For example, strong mineral acids (eg sulphuric, nitric, and hydrochloric) must be kept apart from strong bases. Even storage in the same cupboard on different shelves with spill trays is inadvisable. Hydrochloric acid in the same enclosure as an ammonia solution will cause a white deposit of ammonium chloride to form throughout the cupboard.

Highly flammable liquids (HFLs) should be kept away from other materials.

Chlorinated solvents, although they are generally non-flammable and even possible extinguishants, should not be stored together with HFLs as toxic vapours such as phosgene could be generated should a fire occur.

Some weak organic acids, such as acetic acid, may also be highly flammable or have a flash point just above 32°C, so should be segregated from other HFLs.

Volatile and odorous materials such as mercaptans should be kept to a minimum quantity in well-sealed containers that are stored in a secondary outer container within a ventilated cupboard.

For storage of corrosives, the materials must be compatible with and resistant to the corrosive nature of the stored material. Wooden shelves will not be suitable unless they are lined with a resistant material. Glass shelves for storing chemicals can also be corroded by certain materials and can be prone to shattering.

Any steel or aluminium components on corrosive storage cupboards stored out of doors must be treated to resist attack.

Certain groups of chemicals should be secured against unauthorised access. These include:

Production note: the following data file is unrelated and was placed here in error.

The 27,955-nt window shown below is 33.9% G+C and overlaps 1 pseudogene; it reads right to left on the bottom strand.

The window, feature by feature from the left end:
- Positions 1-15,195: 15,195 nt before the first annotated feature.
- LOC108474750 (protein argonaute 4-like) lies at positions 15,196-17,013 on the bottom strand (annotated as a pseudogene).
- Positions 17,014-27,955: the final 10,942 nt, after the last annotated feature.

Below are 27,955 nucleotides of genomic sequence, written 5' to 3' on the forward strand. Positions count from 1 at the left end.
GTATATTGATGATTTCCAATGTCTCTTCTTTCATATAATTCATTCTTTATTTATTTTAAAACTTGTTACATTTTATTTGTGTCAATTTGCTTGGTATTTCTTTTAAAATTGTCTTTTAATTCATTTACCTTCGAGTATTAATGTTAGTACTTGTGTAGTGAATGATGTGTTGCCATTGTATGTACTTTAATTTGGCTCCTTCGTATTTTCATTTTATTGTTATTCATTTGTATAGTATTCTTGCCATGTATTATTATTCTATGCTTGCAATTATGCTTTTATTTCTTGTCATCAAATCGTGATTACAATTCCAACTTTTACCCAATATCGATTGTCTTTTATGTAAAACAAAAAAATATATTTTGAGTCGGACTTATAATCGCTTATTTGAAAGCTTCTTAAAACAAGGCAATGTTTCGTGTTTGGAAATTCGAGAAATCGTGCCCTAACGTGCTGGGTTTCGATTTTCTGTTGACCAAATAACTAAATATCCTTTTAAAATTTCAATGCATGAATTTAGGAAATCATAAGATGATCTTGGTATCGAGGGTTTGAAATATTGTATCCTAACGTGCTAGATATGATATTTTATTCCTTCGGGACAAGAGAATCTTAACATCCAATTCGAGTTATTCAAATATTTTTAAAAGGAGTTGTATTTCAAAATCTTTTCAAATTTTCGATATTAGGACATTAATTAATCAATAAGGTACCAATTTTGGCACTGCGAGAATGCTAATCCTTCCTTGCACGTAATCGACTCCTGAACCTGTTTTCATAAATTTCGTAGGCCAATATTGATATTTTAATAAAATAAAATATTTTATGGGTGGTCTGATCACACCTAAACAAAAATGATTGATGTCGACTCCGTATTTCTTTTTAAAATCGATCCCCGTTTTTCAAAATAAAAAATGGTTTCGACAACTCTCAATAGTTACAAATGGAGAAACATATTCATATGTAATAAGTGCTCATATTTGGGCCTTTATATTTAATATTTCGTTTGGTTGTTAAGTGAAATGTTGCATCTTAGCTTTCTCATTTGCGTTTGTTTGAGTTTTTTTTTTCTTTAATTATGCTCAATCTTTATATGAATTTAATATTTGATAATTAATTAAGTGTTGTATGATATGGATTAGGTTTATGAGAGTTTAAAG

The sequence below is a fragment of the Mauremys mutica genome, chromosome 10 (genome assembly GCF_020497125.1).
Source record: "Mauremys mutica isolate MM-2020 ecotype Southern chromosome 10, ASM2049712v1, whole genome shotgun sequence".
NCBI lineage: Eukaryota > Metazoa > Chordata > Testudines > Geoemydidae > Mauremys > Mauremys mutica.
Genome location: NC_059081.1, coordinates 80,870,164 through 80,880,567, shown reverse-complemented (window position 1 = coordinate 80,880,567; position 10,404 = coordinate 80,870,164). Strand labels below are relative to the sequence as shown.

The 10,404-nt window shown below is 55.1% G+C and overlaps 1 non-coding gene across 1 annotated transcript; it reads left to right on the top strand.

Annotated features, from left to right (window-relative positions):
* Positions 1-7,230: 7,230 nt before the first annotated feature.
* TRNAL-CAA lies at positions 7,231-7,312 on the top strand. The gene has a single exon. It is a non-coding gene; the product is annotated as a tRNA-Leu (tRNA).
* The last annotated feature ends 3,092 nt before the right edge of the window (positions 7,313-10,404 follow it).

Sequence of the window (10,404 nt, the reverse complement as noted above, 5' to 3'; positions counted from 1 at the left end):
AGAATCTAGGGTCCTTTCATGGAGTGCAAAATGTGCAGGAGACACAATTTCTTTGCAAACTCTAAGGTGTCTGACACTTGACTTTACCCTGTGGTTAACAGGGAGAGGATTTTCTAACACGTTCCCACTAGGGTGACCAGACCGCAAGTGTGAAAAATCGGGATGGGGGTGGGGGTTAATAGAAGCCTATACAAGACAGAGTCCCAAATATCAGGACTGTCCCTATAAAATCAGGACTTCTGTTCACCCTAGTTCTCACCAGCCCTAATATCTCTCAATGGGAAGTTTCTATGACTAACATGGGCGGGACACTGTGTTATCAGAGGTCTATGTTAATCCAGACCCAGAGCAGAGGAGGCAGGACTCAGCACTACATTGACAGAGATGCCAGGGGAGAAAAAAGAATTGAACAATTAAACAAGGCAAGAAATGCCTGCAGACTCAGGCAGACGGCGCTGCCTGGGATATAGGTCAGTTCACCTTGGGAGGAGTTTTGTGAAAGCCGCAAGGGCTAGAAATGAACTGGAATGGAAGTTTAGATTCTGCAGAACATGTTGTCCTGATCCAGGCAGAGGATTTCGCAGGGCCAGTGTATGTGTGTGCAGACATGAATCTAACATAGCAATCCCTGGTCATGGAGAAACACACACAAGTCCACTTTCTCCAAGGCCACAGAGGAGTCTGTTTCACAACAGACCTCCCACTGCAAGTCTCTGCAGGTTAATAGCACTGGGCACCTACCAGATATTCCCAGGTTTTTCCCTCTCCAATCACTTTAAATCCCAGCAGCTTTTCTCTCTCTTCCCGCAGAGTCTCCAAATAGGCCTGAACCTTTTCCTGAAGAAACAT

• extremely toxic materials

  • poisons

  • controlled drugs

  • regulated chemicals

  • other certain “high risk” materials depending on local procedures, such as carcinogens, teratogens, mutagens, or highly reactive materials

  • radioactive materials.

All approved flammable liquid storage shelves should have lipped/bunded shelves. Ensure that the shelves are not inserted upside down with their lips facing downwards, thus affording no spill protection.


Ventilation is often an essential requirement for the safe storage of hazardous chemicals. Its main function is to allow the dilution and extraction of vapours or gases that may escape from containers.

Ventilated cupboards are generally specially constructed and fitted beneath fume cupboards. Note, however, that excessive extract on such cupboards should be avoided as it will reduce the fume cupboard extract volume and affect its efficiency, possibly inducing unwanted draughts. It should also be noted that a fume cupboard itself is an enclosure primarily designed for undertaking work in and should not be used as means of providing ventilated storage unless dedicated to this purpose at the exclusion of other work.

Natural ventilation by vents or air bricks to the outside atmosphere is an alternative to mechanical ventilation in achieving the necessary air exchange and is often used in storerooms, especially those for flammable liquids. Vents should be of sufficient number and be at different heights (low to the ground and higher up) to vent both heavier and lighter than air vapours or gases and be in at least two walls, ideally those opposite each other, with an aim to achieve an air exchange rate of at least 5x an hour.

Chemical inventories

Maintaining an inventory of chemicals stored in any laboratory or on site is useful. Electronic chemical inventory management systems are available and allow chemicals to be checked in at delivery or upon receipt. When a centrally managed chemical store is available such systems can be used to record each use and location of chemicals and to allow for re-ordering when stocks are low. The inventory should also be accessible remotely so that in the event of an emergency services can be shown what is stored where.